The court said:
In these circumstances, Dr Beran’s conclusory evidence cannot be regarded as of any significant weight. It was based on facts of which he was insufficiently apprised and, in interpreting the facts as he thought they were, he was not drawing on his expertise in the field of specialised knowledge. His evidence did not conform with the strictures for expert evidence that Hayden JA identified in Makita (Australia) Pty Ltd v Sprowles (2001) 52 NSWLR 705;  NSWCA 305 at  (see also Dasreef Pty Ltd v Hawchar (2011) 243 CLR 588;  HCA 21 at ). Although there is no charge to the admission of Dr Beran’s conclusory opinions and evidence, the primary judge was correct not to give the opinions any significant weight. As his honour said, in relation to both experts, their opinions are based on facts which were not congruent with his findings (at ).
The position is similar in respect to Dr Rosenfeld’s conclusory evidence in his report of 5 June 2007. His evidence, quoted at above, appears to have turned on the absence of any specific reference in the September 2007 well all the deceased previous. The deceased grandchildren by name. Whilst he acknowledged in general terms the significance of Mr Taylor’s evidence, Dr Rosenfeld appears to have assumed, without good reason, that there was no discussion between Mr Taylor and the deceased concerning the grandchildren and, in particular, about the deletion of the contingent gift in favour of Anita. This was however an unwarranted intrusion into the fact-finding function of the court, similar to that which I had described in relation to Dr Beran’s evidence. The primary judge’s acceptance of Mr Taylor’s evidence that he would not have provided in the September 2007 well for the removal of the contingent gift in favour of Anita without specific instructions from the deceased indicates that there was in fact some discussion as Dr Rosenfeld appears to have assumed did not occur. If it occurred, it is difficult to see how Dr Rosenfeld’s reasoning could logically lead to a conclusion that the deceased was unable to consider the claims of her grandchildren to her bounty. As a primary judge said, “the very fact that the deceased made a distinction between Boris’ children and Branka’s child, Anita, in writing her will suggest she did bring reasoning to bear on the question” (at ).At para 65-66 of the judgement.
In concluding the matter, the court said:
My conclusion that the primary judge was correct to give Mr Taylor’s evidence considerable weight on the issue of the deceased testamentary capacity, taken with my conclusion is that the expert medical evidence ought not to be given any significant weight on that issue and that the 2006/7 medical evidence was of only limited significance, leads to the results of the primary judge was correct to find that the deceased had testamentary capacity when she made the September 2007 well. Acceptance of Mr Taylor’s evidence also necessarily requires a conclusion that the deceased knew and approved of the contents of that will. In this regard, His Honour was correct to infer from Mr Taylor’s evidence of practice and his first documents that Mr Taylor spent at least an hour and ½ alone with the deceased on 10 September 2007 taking her instructions for her new will, satisfying himself that she had the capacity to give him those instructions and, it follows, satisfying himself that she knew and approved the contents of the will.Para 69 of the judgement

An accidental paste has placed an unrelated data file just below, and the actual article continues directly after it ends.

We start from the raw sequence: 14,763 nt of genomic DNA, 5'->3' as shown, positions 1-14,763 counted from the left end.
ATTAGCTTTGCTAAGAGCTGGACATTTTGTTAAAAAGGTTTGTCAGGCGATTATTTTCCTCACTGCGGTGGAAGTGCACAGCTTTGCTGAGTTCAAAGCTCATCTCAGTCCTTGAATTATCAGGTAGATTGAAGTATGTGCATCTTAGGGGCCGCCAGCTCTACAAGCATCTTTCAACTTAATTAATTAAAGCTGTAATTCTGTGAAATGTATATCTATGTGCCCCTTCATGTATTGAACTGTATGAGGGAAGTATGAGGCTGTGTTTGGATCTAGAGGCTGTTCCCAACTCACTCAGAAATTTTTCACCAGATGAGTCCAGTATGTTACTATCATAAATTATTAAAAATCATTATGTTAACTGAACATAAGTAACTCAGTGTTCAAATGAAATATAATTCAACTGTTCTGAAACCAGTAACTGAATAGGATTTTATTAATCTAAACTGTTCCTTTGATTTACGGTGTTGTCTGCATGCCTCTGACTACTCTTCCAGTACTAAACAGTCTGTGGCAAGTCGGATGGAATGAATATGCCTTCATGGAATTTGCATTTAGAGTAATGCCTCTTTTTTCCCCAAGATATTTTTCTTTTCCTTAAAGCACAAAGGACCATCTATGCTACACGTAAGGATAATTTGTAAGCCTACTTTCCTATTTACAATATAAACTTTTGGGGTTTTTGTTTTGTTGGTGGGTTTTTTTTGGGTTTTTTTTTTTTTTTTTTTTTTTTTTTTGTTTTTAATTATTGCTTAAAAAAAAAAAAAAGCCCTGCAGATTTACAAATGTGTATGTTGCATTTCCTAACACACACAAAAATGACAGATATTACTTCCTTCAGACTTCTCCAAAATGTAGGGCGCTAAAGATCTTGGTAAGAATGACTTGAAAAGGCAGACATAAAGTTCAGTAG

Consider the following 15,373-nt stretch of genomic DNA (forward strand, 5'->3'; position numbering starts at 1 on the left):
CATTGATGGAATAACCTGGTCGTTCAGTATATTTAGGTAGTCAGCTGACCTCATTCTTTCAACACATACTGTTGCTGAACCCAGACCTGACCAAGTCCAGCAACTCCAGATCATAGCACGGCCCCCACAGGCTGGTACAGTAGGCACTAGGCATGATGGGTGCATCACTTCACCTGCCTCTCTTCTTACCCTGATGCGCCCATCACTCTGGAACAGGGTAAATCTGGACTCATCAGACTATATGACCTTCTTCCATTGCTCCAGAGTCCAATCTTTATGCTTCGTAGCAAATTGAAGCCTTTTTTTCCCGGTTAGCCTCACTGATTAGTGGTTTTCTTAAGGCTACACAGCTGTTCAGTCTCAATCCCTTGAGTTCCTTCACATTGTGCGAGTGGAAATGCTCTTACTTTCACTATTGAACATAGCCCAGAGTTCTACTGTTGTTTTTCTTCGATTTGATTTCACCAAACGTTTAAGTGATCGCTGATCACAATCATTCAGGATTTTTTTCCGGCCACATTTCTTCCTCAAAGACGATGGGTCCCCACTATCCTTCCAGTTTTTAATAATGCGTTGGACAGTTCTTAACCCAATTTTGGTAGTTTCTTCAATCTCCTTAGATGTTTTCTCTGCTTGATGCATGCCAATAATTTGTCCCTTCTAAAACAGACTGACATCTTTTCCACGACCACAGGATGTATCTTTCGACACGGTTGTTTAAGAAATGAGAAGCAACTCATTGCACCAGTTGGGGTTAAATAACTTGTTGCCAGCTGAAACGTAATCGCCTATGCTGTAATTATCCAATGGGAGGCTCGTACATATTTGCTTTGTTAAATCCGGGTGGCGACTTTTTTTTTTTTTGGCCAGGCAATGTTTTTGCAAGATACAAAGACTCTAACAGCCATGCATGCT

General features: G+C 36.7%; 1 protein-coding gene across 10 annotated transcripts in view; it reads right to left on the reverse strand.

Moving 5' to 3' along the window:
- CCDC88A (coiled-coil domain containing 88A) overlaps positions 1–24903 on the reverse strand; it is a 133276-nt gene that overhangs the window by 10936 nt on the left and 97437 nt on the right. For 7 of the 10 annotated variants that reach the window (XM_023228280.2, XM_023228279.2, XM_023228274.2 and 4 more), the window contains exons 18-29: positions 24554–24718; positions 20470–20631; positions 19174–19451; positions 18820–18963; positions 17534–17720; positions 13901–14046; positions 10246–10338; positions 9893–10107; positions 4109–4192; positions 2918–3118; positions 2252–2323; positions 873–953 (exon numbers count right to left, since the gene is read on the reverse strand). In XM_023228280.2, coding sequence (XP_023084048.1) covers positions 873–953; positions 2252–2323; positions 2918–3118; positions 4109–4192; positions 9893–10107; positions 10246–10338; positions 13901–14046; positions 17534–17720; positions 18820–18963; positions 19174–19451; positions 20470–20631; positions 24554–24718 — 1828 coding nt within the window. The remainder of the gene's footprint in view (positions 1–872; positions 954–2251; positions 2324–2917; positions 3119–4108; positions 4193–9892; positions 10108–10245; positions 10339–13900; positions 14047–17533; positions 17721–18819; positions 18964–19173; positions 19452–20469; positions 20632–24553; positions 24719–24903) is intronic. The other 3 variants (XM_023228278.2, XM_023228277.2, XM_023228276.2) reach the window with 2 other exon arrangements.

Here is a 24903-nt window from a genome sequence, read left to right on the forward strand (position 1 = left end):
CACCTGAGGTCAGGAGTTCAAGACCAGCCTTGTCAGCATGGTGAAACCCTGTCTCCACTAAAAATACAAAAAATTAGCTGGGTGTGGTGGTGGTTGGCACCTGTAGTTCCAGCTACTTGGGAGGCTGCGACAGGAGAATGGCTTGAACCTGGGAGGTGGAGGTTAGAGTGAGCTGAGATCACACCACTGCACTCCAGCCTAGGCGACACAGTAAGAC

In the appeal, the appellant also suggested that Boris’ conduct gave rise to suspicions as to whether the deceased had knowledge and approval of her will. Given the findings of the primary judge (and the Court of Appeal’s agreement with such findings) that the deceased knew and approved the contents of her will, there was no further reason to consider or examine Boris conduct any further.
The appeal was dismissed with costs.
You can read the full case here.
This particular case was a really interesting read. It is clear, from the commentary of the court, the level of detail that is necessary to really understand the weight and value of any evidence where testamentary capacity is questioned. What I found particularly interesting when reviewing the evidence before the court referred to in the judgement was the difference between screening and identifying cognitive impairment that was referenced in the CT scan and MMSE test but how little those two investigations can really evidence the nature and extent of cognitive impairment.
As legal practitioners, this case highlights the importance of the weight of a practitioner’s evidence with regard to not only assessing testamentary capacity but also their general practice in regard to this work. In practice, it can often be comforting to receive a supportive MMSE test, which is often provided in support of a person’s ability to make a Will, however this case does certainly demonstrate that an MMSE (albeit an unsupportive one, in this case) is, in some people’s opinion, of “limited value” in determining the degree and nature of dementia of cognitive function. Perhaps this case also encourages the position that the best medical assessment that can be done is at the time that the Will is made with the assistance of a specialist medical practitioner, well-versed in cognitive function, in collaboration with an expert succession lawyer.
As modern medical technology improves, I suspect we will see an evolution of case law as regards the medical evidence that might weigh in on the question of testamentary capacity.